KODIAK (AP) — When Petty Officer 1st Class Jeffry Crews was awoken by his phone at 11:30 p.m. on June 8, he knew he was in for a long day. That long day turned into a long weekend and now a long week, as cleanup continues on Kodiak’s largest fuel spill in more than a decade. Up to 15,000 gallons of No. 2 diesel leaked into Chiniak Bay after the U.S. Army landing craft Monterrey struck Kalsin Reef at or near Humpback Rock just before Friday turned into Saturday. “We consider this a significant spill,” said Steven Russell of the Alaska Department of Environmental Conservation. “We have spills of this size (statewide) fairly frequently, usually in the winter months during vessel groundings. This one is a little bit unique because of the location. We’re right in downtown Kodiak.” The Monterrey has grounded on Puffin Island and remains visible from both downtown Kodiak and a scenic overlook frequented by tourists. Meanwhile, gloved workers are trying to soak up fuel on the beaches below. “Part of our job here is to respond to oil spills,” said Crews, a Coast Guard marine science technician. “Those calls can happen at any time.” The Coast Guard isn’t working alone. On Monday, slab-sided corrugated containers bearing the name of Alaska Chadux clustered on the St. Paul Harbor spit. Chadux is a private oil spill response group in Western Alaska, and the containers were among those it has stationed in Kodiak to respond to an Exxon Valdez-like disaster. While the spill from the Monterrey isn’t as severe as the one from that ill-fated tanker — No. 2 diesel evaporates much more quickly than crude oil — its scale is huge. From Puffin Island to the shore of Kodiak Island is six square miles of Chiniak Bay. “This is the largest pollution incident on my watch,” said Lt. Matthew Zinn, head of Marine Safety Detachment Kodiak, the Coast Guard’s unit in charge of spill response in Kodiak. Zinn has been on duty for two years in Kodiak and said he isn’t aware of a larger incident since the 1980s. That was corroborated by the Kodiak harbormaster’s office. Zinn said the Monterrey was ringed by 600 feet of oil containment booms by 4:30 a.m., about five hours after the wreck. That’s surprisingly fast, considering the booms’ heavy plastic snakes had to be transported from Coast Guard Base Kodiak in the early morning hours. “It was a little challenging, but we got it anchored,” Crews said. A second boom followed by noon Saturday and a third is in place now. Chadux, which sent a handful of workers from Anchorage on a specially chartered flight, moved into high gear by noon Saturday. With labor from Kodiak-based TC/MK Enterprises, oil-skimming operations were in full swing within the booms on Monday, and additional crews laid oil-absorbing pads in Gibson Cove and Dog Bay, where much of the diesel was blotted up. “It’s kind of a unique spill response, because everything worked out,” Crews said. “The weather drove everything into good collection points and away from sensitive areas like the Buskin (River).” The Buskin River contains a vital salmon stream as well as waterfowl nesting grounds. The U.S. Fish and Wildlife Service surveyed Puffin Island on Monday but reported no oiled wildlife. No evidence of diesel was found at the Buskin, according to the Alaska Department of Environmental Conservation. Russell of ADEC said those reports are good news, but they don’t mean the cleanup is over. “We’re still finding some hot spots, some areas of pooled petroleum products in the area of Gibson Cove and St. Herman Harbor,” he said. “Those activities will continue until there is no more recoverable product.” Attention will next turn to the fate of the Monterrey, which had been on a mission to deliver construction supplies and heavy machinery to Bethel. Maj. Annmarie Daneker, spokeswoman for the U.S. Army Reserve, which operates the landing craft, said the ship will remain in place until examined by divers and engineers to ensure it remains seaworthy. After that, it will be floated to Lash Dock and unloaded. “Right now it’s still up in the air as to whether they’ll be able to support the (Bethel) mission,” Daneker said. The damage to the Monterrey’s human crew is less severe, she said. Three of the 17 people onboard the landing craft were injured, treated and released, she said. Because of damage to the Monterrey, the landing craft’s crew remains at Coast Guard Base Kodiak, rotating onboard the ship as needed. “They will stay with the vessel as long as they’re needed,” Daneker said. The biggest remaining question — what caused the accident — will not be answered any time soon, she said. The Army Reserve has begun what it calls a 15-6 investigation, named for the Army regulation that governs it. An impartial officer will be selected to collect information about the accident, then issue a report and recommendations. “It’s not a quick process,” Daneker said. “This is probably going to take months to not just finish the investigation but go up through channels, through the chain of command.” She declined to name the investigating officer or comment on the investigation, citing confidentiality. Coast Guard officials said the Army is the lead agency in the investigation and they will contribute at the Army’s request. “Obviously something went wrong,” Daneker said, “so we need to figure out where that happened.”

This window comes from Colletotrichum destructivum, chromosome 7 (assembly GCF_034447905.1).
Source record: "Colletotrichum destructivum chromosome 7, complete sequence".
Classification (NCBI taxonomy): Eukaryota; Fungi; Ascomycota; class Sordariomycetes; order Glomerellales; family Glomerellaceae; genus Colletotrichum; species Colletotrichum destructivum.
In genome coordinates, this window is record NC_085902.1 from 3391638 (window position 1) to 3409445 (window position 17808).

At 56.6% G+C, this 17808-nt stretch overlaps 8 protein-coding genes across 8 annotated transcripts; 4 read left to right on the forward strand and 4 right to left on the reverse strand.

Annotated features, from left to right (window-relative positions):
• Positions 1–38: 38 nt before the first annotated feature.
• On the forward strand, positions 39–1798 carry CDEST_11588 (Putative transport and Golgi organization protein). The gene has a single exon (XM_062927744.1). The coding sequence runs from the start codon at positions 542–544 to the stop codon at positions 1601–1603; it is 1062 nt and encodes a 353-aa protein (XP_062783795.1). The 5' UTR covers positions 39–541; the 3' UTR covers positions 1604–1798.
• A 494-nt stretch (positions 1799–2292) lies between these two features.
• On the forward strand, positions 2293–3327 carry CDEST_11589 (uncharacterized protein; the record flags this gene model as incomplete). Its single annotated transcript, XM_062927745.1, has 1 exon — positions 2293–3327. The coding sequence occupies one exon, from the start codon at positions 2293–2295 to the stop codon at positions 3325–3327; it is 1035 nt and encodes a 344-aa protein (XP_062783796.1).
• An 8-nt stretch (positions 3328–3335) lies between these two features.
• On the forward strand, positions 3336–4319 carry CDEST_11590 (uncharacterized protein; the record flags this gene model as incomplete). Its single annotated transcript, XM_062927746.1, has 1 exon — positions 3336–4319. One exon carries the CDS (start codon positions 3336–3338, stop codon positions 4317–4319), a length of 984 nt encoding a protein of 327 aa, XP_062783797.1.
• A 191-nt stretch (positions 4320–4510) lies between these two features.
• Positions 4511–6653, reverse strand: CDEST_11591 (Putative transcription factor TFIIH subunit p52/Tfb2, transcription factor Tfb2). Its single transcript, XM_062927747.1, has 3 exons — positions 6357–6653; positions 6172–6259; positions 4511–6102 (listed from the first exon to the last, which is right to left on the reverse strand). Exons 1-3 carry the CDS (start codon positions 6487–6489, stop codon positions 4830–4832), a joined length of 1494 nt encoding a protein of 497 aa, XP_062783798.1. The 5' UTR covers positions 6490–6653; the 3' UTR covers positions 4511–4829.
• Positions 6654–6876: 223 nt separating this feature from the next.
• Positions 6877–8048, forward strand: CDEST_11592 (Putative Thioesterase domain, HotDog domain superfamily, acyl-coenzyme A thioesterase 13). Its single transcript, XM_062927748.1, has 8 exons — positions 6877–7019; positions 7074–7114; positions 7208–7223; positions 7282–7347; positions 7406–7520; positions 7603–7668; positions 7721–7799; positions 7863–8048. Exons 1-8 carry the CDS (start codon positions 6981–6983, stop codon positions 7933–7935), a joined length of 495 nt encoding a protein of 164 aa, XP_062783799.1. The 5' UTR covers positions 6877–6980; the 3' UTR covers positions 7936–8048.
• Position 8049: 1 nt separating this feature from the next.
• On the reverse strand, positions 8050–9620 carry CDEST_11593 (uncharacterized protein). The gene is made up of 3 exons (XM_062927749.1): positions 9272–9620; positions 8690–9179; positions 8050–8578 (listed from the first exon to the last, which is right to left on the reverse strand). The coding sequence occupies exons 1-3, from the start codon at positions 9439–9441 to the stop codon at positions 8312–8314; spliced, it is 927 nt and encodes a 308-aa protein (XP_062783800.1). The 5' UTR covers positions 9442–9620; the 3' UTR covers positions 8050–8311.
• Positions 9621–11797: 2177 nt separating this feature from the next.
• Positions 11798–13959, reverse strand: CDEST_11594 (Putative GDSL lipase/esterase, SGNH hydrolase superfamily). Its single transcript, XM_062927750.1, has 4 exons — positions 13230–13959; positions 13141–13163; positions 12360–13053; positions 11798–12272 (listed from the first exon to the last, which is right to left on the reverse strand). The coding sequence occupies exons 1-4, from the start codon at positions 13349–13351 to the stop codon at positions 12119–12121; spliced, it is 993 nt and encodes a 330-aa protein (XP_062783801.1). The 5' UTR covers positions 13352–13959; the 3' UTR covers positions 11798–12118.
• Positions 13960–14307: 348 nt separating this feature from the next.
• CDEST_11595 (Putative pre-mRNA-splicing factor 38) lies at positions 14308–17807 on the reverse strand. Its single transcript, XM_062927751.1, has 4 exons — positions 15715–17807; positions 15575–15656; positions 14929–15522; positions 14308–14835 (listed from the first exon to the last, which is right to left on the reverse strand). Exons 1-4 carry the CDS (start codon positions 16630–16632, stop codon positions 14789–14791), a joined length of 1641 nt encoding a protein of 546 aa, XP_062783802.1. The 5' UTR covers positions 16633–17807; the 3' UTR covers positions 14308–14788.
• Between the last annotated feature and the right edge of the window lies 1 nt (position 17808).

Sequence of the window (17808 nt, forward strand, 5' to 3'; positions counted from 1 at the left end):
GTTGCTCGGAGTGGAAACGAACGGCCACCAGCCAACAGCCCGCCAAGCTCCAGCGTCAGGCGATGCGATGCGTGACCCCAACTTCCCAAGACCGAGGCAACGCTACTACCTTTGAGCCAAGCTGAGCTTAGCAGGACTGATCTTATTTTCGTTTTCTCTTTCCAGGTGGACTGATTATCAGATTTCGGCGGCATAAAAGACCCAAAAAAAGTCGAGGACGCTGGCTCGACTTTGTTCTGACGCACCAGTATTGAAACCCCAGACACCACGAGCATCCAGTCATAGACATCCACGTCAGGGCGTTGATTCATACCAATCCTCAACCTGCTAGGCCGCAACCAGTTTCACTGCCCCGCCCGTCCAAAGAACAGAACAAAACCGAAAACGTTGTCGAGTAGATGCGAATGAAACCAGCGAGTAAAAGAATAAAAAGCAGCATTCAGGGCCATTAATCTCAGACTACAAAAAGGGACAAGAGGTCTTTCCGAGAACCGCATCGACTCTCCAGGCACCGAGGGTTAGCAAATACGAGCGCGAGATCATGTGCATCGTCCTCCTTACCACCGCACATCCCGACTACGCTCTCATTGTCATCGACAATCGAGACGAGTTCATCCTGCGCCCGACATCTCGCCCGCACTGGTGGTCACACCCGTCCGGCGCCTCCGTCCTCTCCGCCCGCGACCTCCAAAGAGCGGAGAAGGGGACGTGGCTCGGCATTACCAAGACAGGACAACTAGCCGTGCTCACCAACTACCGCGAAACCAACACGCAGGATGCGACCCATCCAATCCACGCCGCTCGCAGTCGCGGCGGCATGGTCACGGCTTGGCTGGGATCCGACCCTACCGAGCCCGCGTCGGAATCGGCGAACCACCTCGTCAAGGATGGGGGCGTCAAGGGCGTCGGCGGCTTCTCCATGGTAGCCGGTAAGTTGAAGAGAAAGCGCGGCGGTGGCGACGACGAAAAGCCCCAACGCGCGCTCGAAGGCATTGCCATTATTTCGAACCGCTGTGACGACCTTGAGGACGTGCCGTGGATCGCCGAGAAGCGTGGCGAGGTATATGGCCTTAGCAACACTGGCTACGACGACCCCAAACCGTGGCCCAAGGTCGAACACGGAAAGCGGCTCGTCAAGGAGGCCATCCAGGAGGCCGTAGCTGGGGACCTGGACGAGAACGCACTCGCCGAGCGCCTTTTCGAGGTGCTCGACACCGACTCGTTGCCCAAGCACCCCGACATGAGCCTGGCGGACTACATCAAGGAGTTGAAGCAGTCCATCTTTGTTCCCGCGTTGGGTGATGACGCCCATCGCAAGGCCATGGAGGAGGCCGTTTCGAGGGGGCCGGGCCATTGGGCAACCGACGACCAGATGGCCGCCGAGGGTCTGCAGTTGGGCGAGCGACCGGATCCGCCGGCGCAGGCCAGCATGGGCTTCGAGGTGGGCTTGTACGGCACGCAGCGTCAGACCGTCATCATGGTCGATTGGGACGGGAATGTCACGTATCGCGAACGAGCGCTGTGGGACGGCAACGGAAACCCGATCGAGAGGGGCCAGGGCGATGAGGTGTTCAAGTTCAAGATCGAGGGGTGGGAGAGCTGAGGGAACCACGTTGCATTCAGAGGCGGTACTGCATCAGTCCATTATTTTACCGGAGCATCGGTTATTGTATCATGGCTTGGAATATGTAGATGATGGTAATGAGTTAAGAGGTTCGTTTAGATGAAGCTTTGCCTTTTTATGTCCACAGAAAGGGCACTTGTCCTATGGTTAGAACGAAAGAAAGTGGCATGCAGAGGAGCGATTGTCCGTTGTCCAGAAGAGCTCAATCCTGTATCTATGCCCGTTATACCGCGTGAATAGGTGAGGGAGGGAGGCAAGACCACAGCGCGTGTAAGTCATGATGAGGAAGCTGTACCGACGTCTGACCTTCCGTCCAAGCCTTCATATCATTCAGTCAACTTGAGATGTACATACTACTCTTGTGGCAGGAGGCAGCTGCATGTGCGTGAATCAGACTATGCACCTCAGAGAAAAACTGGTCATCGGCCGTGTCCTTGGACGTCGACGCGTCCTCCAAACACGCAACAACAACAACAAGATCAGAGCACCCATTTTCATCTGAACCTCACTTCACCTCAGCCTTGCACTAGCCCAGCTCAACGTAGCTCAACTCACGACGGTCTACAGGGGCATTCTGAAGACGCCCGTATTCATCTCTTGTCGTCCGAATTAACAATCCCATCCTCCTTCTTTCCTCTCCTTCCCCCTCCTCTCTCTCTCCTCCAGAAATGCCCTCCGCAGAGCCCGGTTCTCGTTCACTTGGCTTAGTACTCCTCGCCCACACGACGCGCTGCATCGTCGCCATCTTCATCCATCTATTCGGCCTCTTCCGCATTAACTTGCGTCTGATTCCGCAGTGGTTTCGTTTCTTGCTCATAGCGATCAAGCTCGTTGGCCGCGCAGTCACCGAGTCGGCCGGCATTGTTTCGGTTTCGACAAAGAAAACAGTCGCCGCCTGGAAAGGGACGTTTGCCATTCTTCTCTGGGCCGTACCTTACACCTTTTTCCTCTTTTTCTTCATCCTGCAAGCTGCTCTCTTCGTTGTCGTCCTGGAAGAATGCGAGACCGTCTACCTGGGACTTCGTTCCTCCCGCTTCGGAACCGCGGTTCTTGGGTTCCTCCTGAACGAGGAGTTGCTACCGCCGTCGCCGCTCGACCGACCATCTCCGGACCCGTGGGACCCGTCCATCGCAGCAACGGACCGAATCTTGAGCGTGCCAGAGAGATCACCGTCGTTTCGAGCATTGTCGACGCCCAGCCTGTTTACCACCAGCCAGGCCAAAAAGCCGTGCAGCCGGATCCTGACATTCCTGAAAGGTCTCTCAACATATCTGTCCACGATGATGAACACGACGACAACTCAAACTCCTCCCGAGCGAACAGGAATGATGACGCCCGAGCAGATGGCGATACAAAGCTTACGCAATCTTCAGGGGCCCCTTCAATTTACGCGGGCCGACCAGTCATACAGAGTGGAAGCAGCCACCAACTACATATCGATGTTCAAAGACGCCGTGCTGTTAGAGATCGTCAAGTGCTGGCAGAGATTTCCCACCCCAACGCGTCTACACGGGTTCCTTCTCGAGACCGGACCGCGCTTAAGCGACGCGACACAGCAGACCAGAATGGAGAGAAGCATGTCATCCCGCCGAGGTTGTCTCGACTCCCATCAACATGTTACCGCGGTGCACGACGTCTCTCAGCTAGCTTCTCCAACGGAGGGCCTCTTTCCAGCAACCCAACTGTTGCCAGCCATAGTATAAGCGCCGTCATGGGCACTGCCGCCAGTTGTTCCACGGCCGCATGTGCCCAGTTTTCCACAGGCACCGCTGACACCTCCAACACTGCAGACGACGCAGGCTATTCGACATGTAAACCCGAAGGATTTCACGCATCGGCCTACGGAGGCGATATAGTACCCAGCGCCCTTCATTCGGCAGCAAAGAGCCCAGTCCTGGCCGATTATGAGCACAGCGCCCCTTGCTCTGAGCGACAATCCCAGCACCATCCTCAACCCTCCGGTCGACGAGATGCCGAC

Workforce cut at Ketchikan Shipyard